Clean-cut and collegiate in appearance, often decked out in a sweater a la Apple Computer's John Sculley (whom he resembles), Hanley is warm and sincere - particularly when compared with Werner Erhard, whose bluster can be felt even in a phone call. Unlike most of his peers, Hanley welcomes media attention. A consummate salesman, he has overcome many a harsh article, as well as six early mail fraud convictions - a testimony to his charm and the promise of transformation.
Hanley talks about his "suburban lifestyle," and makes sure to mention that he coached Little League. The only time his composure slips is at the mention of charges that Lifespring uses trance-inducing techniques. For the first time he seems under stress. Sounding as if he's reading off a three-by-five card, he says, "What we do is always going to be controversial simply because the subject of change is controversial."
If the first course was a roller coaster ride, the advanced stage was like bungee-jumping. Twelve hours a day, five days straight. Relatives and old friends would later tell Karen she looked "dead behind the eyes." She was drained as much by the exercises as from the lack of sleep. In one session, she had to get up, stand in the middle of the circle ("feedback arcs," to the initiates) and submit to appraisal. "I experience you as ugly," one woman was told. "I experience you as fucked-up," someone else yelled out. Karen wondered: Why aren't they telling us why they're having us tear each other down like this? But by that point she was too cowed to ask.
In another exercise, everyone was given five Straws to distribute to people they thought worthy of being "saved" on a lifeboat. The five with the most straws would "survive." Karen made it aboard the lifeboat, only to be ridiculed by the seminar leader for not having saved a straw for herself. My God, she thought. There's no winning here.
But the highs were so high. With her eyes closed, she went back and forgave everyone who had ever hurt her. And always, there was the promise of something more, something wonderful&. She signed up for the next workshop, 77 days in all, including three weekends. And this time it was free.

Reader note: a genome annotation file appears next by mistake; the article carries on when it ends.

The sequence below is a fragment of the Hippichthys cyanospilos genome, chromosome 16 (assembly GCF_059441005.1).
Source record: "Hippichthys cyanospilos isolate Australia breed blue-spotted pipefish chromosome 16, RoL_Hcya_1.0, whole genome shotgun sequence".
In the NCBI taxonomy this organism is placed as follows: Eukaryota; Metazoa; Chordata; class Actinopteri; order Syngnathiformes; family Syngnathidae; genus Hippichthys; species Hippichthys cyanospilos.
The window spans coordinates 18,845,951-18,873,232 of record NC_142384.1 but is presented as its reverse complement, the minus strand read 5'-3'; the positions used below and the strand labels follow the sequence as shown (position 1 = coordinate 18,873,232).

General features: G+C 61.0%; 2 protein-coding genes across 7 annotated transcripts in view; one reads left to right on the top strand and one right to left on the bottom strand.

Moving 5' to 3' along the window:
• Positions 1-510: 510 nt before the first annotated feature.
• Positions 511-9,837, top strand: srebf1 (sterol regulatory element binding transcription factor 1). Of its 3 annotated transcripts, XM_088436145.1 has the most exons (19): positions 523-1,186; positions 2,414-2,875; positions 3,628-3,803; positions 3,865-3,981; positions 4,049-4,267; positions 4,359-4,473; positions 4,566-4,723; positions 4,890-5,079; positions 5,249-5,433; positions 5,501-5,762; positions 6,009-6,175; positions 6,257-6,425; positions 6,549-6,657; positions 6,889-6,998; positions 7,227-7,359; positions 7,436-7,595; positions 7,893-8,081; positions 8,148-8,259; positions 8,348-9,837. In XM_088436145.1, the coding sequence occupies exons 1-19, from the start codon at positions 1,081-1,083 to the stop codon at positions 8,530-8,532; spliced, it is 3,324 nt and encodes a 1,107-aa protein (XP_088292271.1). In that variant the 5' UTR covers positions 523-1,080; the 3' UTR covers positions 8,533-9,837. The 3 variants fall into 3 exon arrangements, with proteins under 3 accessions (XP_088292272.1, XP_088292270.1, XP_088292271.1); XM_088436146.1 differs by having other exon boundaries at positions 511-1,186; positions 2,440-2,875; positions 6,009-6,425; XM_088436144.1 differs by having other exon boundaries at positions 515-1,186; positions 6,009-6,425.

Karen Thorson had been brainwashed. Her sweeping euphoria was all smoke and mirrors or, more accurately, unannounced trance-induction and manipulation.
It was during the Korean War that, for the first time, American POWs defected or denounced their country in large numbers. The brainwashing process would begin when the Chinese Communists persuaded POWs to write down a mild criticism of their country. such as "America is not perfect." Once that stone had been laid, and enough psychological pressure exerted, it was often only a matter of time before the prisoners were making harsher statements.
This, say the experts on cults, is exactly how many of today's human potential groups begin their programs - with the strict observance of seemingly petty rules, such as needing permission to go to the bathroom, or having to be seated by the time the music stops playing. The group leaders really don't care if you're sitting or not, only that you've followed orders, And once you say yes to something small, it is that much easier to say yes to something big - even if that means revealing your innermost traumas to a hundred strangers.
Even the way that today's trainers often smile after barking orders is a legacy of the Korean War. "The Chinese knew that it was much more effective to smile at their prisoners than to torture them," says Singer.
The techniques can seem innocuous, at first. Some of them - guided imagery, for instance - may actually be familiar from a relaxation class or a self-help audiocassette. In the wrong hands, however, these techniques can do an astonishing amount of harm.
"Trance-induction," Singer explains, is brought about by "a high central focus of attention or concentration, which leads to diminished peripheral awareness. It can be achieved through various methods, and it's a means by which one person gets the complete attention of another."
Closed-eye exercises, a form of guided imagery, can be one of the most powerful trance-induction tools used in workshops. With the sense of sight deadened, customers are more attuned to the voice of the seminar leader. While this sounds innocent - sports psychologists enlist Olympic athletes in guided imagery exercises - the potential for abuse is great when the object of the exercise is not, say, running a faster 100-meter dash.
In one closed-eye exercise witnessed by Singer, the seminar leader said, "Imagine you are opening a gate, and behind the gate you see yourself as a six-year-old child. But where are your parents? Are they there for you?" In effect, every person in that room was handing over the keys of his or her psyche to a stranger.
Another technique is the "dyad," in which participants pair off and, as the facilitator talks, stare into each others' eyes for several minutes at a time, During the dyad, the instructor will issue orders ranging from "Tell your partner how you feel about them," to "Imagine that your partner is actually a parent."
Take a few days without proper rest, add a regimen of closed-eye exercises, and anyone can become vulnerable to suggestion, "You're simply flooded with emotion," observes Singer. "The trainers usually get you to think of all your most powerful memories, under the guise of somehow conquering your past." After several days of being "dragged down into the pits", says Singer, "the final day of exercises is usually designed to pump you up. By this time, customers usually just sort of drool and follow the leader. A false sense of community and camaraderie has developed. By now, they do everything they can to give you the 'warm fuzzies,' so that you'll sign up for the next course."